The 50 missiles slated for reduction are those of the 564th Missile Squadron located at Malmstrom Air Force Base in Montana. Two hundred Minuteman IIIs are assigned to Malmstrom, while the other 300 are split between Minot Air Force Base in North Dakota and Francis E. Warren Air Force Base in Wyoming.

The 564th Missile Squadron, known as the “Odd Squad,” uses a different command and control system than the other squadrons. Retiring the 564th Missile Squadron will permit the Air Force to eliminate the separate training and equipment necessary for maintaining it.

Captain Elizabeth Mathias, chief of public affairs at Malmstrom, told Arms Control Today April 16 that shutting down the squadron will result in the loss of 500 base personnel. She also said the move would trim at least $3 million in annual spending, although she noted this sum does not account for the additional savings gained from cutting the separate training and depot costs.

Montana’s lawmakers in Congress are objecting to the proposed reduction. They contend that if the missiles are retired, U.S. security could be weakened and the local economy will suffer.

Montana’s Democratic senators, Max Baucus and Jon Tester, sent a letter March 16 to Air Force Secretary Michael Wynne asking him to reconsider the reduction. Similarly, Montana’s sole House member, Republican Denny Rehberg, issued a March 28 statement declaring, “Obviously, the Pentagon is not getting the message that eliminating these missiles would weaken our nation’s defense.”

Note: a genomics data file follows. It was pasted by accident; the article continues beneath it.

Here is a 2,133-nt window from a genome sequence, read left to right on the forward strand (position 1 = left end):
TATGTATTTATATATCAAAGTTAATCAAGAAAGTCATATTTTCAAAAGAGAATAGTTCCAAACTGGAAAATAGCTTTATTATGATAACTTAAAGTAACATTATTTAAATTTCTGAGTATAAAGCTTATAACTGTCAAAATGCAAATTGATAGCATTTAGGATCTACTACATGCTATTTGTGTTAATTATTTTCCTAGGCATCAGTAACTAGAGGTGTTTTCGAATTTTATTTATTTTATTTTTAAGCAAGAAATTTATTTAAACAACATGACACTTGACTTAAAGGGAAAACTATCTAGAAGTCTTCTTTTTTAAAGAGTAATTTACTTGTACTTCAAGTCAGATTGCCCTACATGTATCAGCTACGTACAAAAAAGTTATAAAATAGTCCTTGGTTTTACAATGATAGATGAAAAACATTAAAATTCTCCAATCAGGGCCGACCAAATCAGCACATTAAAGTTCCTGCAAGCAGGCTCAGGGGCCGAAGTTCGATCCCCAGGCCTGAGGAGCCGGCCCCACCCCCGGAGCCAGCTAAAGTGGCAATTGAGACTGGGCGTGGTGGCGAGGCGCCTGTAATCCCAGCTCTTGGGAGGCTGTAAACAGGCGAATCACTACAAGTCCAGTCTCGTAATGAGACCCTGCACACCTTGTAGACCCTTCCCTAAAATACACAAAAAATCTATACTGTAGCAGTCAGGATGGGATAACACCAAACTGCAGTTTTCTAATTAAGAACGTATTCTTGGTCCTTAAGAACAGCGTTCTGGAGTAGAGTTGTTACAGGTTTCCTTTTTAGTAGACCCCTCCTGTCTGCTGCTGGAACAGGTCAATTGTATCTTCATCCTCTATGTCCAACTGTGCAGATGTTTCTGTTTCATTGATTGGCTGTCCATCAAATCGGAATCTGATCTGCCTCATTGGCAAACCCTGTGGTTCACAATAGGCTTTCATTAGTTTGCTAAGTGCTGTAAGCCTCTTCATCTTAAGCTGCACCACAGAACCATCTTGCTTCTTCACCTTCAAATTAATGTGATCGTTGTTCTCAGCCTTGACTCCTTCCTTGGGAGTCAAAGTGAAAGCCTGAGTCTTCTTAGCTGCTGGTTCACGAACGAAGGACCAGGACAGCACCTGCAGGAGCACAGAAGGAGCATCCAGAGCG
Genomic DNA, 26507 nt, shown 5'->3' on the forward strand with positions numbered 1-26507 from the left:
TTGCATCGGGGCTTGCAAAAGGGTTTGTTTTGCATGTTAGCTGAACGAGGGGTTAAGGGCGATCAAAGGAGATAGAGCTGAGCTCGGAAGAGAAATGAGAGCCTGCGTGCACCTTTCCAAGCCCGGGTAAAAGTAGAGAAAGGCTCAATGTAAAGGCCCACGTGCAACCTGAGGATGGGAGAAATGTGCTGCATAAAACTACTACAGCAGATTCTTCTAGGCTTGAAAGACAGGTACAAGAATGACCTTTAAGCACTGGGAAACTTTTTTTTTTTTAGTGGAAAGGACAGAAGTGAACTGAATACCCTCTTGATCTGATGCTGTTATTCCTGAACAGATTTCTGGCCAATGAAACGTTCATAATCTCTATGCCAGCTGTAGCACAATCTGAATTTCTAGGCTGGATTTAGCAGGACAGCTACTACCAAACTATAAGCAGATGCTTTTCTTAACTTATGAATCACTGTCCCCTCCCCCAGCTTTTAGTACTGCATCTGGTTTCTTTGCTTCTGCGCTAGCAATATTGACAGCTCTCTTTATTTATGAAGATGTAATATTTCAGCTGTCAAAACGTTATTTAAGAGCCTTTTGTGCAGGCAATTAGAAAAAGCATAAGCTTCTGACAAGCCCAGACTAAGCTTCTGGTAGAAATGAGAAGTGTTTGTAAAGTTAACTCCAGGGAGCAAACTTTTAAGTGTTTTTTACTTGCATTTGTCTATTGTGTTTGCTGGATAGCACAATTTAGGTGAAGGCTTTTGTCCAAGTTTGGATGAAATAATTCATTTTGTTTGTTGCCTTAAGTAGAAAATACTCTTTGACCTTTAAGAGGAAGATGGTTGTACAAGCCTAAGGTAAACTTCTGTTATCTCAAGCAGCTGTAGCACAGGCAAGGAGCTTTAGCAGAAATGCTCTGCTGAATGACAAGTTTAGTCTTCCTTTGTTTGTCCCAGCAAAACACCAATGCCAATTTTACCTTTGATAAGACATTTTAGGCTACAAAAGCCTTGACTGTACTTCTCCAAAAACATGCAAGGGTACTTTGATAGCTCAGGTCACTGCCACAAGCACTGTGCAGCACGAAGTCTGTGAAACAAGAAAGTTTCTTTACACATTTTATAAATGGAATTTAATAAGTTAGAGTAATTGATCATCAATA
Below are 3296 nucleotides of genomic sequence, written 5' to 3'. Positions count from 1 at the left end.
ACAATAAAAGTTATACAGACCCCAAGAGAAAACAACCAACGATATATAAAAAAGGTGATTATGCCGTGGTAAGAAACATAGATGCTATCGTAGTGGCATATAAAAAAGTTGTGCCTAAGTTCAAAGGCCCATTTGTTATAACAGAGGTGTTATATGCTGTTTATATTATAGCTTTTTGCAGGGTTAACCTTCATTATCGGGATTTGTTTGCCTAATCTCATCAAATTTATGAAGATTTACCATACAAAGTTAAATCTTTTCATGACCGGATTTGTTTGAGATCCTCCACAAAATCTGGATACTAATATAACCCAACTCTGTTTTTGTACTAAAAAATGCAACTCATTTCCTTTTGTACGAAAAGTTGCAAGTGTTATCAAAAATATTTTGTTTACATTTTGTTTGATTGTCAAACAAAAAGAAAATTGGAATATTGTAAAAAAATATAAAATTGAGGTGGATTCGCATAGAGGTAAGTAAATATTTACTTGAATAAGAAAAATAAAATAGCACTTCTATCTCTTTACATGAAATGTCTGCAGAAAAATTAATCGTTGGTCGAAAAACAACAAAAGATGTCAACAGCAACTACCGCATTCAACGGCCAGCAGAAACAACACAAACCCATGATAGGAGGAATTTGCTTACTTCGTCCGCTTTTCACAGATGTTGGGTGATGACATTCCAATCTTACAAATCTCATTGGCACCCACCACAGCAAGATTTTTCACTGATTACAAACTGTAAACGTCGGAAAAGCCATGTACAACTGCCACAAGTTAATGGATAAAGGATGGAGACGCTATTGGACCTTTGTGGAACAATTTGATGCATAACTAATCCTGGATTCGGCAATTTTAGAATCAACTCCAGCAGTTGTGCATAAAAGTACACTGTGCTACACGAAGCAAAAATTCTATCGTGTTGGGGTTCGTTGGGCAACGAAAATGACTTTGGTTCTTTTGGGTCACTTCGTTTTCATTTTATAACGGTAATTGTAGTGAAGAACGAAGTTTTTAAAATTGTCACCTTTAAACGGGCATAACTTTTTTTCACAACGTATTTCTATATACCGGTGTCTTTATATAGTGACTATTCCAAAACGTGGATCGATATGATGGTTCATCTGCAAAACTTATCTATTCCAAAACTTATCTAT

All three lawmakers have said they will contest the reduction, although their options are limited. Baucus has suggested he might put holds on a few nominations to gain some leverage.

A congressional staffer familiar with the issue said in an April 17 Arms Control Today interview that the Montana delegation was seeking to win “some trade-offs” to benefit the base and surrounding communities. Indeed, Rehberg acknowledged in his statement that he will “look for new ways to expand Malmstrom’s mission,” while Tester stated in an April 20 press release that “we’ll fight tooth and nail for a new mission at the base.”

Meanwhile, the Air Force is starting to take a substantial portion of its nuclear-armed cruise missile fleet out of service. Assigned for delivery by bombers, these cruise missiles fly at subsonic speeds within the atmosphere and can maneuver. The Minuteman III missile travels through space on a ballistic trajectory toward its target.

Former Secretary of Defense Donald Rumsfeld ordered the Air Force last Oct. 17 to decommission all AGM-129 Advanced Cruise Missiles (ACMs) and shrink the force of AGM-86 Air-Launched Cruise Missiles (ALCMs) to 528. Air Force fact sheets from early 2006 reported the service had approximately 460 ACMs and 1,142 ALCMs.

In March 28 prepared testimony to the Senate Armed Services Strategic Forces Subcommittee, Air Force Major General Roger Burg said the service would not take “irreversible actions” to demilitarize and destroy retired cruise missiles until receiving “final congressional approval.” No serious congressional opposition has emerged to the plan.